News Roundup
9:18 am
Fri March 4, 2011

In this morning's news...

News Roundup: Friday, March 4th
Brother O'Mara Flickr

Slow and Slippery Commute

Freezing rain across parts of mid and southeast Michigan has led to a slow and sometimes dangerous commute this morning. There were numerous closures of lanes on freeways from Brighton to the metro-Detroit area. The National Weather Service in White Lake Township says the freezing rain is expected to change to rain by noon, the AP reports. A Winter Weather advisory is in effect for parts of the state. Temperatures are expected to reach the 40s today.

UAW President Blasts Snyder

Bob King, President of the UAW, says Governor Snyder’s budget proposal is an attack on workers, seniors and the poor in Michigan. “This governor has talked nicely, but these actions suggest he’s same agenda with every other Republican across this country" King said at a press conference yesterday. King says Snyder’s proposal to eliminate an income tax credit for the working poor, to cut the child care subsidy for low-income families, and to tax pensions are key examples, Sarah Hulett reports.

Asian Carp Legislation

Members of Congress from the Great Lakes region say it’s taking too long to come up with an action plan to stop the spread of Asian Carp. They are now calling for work on that plan to speed things up, Steve Carmody reports:

The US Army Corps of Engineers wants to spend the next five years developing a plan to keep the carp out of the Great Lake but that’s not fast enough for Michigan Senator Debbie Stabenow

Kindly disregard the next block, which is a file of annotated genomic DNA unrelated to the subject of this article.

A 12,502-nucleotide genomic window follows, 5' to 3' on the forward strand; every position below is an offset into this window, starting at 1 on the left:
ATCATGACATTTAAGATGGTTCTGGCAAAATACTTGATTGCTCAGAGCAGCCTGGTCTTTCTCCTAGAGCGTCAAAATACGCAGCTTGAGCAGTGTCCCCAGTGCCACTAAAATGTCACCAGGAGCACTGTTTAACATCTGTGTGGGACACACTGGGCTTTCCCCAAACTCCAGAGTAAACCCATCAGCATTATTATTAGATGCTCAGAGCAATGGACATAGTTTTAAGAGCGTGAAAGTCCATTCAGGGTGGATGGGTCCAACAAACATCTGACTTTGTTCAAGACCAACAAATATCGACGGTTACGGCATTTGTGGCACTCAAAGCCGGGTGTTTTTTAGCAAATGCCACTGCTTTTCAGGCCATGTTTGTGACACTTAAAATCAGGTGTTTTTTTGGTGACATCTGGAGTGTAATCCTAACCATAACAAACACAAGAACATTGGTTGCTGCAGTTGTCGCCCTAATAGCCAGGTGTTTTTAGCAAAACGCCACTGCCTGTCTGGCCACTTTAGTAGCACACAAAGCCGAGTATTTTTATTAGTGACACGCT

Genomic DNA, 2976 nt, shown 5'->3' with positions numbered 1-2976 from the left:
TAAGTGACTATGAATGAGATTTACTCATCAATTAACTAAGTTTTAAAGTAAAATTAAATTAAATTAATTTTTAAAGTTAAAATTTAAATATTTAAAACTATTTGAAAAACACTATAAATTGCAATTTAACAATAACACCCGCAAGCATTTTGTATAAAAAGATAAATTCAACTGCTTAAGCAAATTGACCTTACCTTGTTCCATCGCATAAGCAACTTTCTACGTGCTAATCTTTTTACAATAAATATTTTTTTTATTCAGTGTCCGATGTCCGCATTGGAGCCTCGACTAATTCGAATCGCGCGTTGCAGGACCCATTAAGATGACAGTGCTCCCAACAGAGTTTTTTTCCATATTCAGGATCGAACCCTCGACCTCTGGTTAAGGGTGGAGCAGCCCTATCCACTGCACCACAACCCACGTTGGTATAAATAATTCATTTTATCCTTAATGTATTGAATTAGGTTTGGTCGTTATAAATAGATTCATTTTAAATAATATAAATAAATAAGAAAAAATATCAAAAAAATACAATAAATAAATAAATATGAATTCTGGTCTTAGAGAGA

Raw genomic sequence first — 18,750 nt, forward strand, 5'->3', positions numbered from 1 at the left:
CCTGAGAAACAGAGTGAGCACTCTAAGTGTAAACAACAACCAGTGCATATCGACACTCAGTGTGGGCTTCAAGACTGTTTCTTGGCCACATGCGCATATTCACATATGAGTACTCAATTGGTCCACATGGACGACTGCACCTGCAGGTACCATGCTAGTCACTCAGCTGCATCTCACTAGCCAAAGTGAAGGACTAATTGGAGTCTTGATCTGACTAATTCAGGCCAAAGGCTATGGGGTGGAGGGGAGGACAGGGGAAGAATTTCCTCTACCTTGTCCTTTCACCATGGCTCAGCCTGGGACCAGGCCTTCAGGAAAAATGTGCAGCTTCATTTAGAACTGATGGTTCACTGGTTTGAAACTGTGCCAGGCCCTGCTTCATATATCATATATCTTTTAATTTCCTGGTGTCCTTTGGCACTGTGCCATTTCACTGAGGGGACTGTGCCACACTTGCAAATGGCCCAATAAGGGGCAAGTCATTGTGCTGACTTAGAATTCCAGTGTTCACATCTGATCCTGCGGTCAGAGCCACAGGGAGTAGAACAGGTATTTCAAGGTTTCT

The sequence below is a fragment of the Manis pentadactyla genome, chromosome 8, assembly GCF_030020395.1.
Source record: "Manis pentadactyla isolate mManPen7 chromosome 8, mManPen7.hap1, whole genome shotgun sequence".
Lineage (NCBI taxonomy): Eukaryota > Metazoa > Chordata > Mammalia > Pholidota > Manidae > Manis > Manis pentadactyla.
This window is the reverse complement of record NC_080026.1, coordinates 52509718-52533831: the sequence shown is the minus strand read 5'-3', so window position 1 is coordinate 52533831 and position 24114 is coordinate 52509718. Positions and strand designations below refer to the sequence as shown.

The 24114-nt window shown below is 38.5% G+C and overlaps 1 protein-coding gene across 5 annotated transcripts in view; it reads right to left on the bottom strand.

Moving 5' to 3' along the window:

“We have to have a sense of urgency about it.  The Army Corps is studying this issue now, but it’s going to take them several years… we don’t have several years.  We need to get this done as quickly as possible,” Stabenow said.

Recently, Illinois politicians have fought efforts to close canals linking Lake Michigan to carp infested waters near Chicago. But Illinois Senator Dick Durbin supports expediting a carp action plan, making its passage more probable.

News Roundup
9:02 am
Thu March 3, 2011

In this morning's news...

In this morning's news...
Brother O'Mara Flickr

Supreme Court Puts Michigan Law in Jeopardy

Michigan’s law barring protesters from funerals might be vulnerable after yesterday's ruling by the U.S. Supreme Court. Steve Carmody reports:

The nation’s highest court ruled in favor of an anti-gay group that pickets at military funerals. Michigan, like dozens of other states, passed a law in 2006 to prevent the protests from disrupting funerals here. At the time, the states were trying to prevent a fundamentalist Christian Church from Kansas from picketing military funerals.

New Poll: Snyder Popularity Decreasing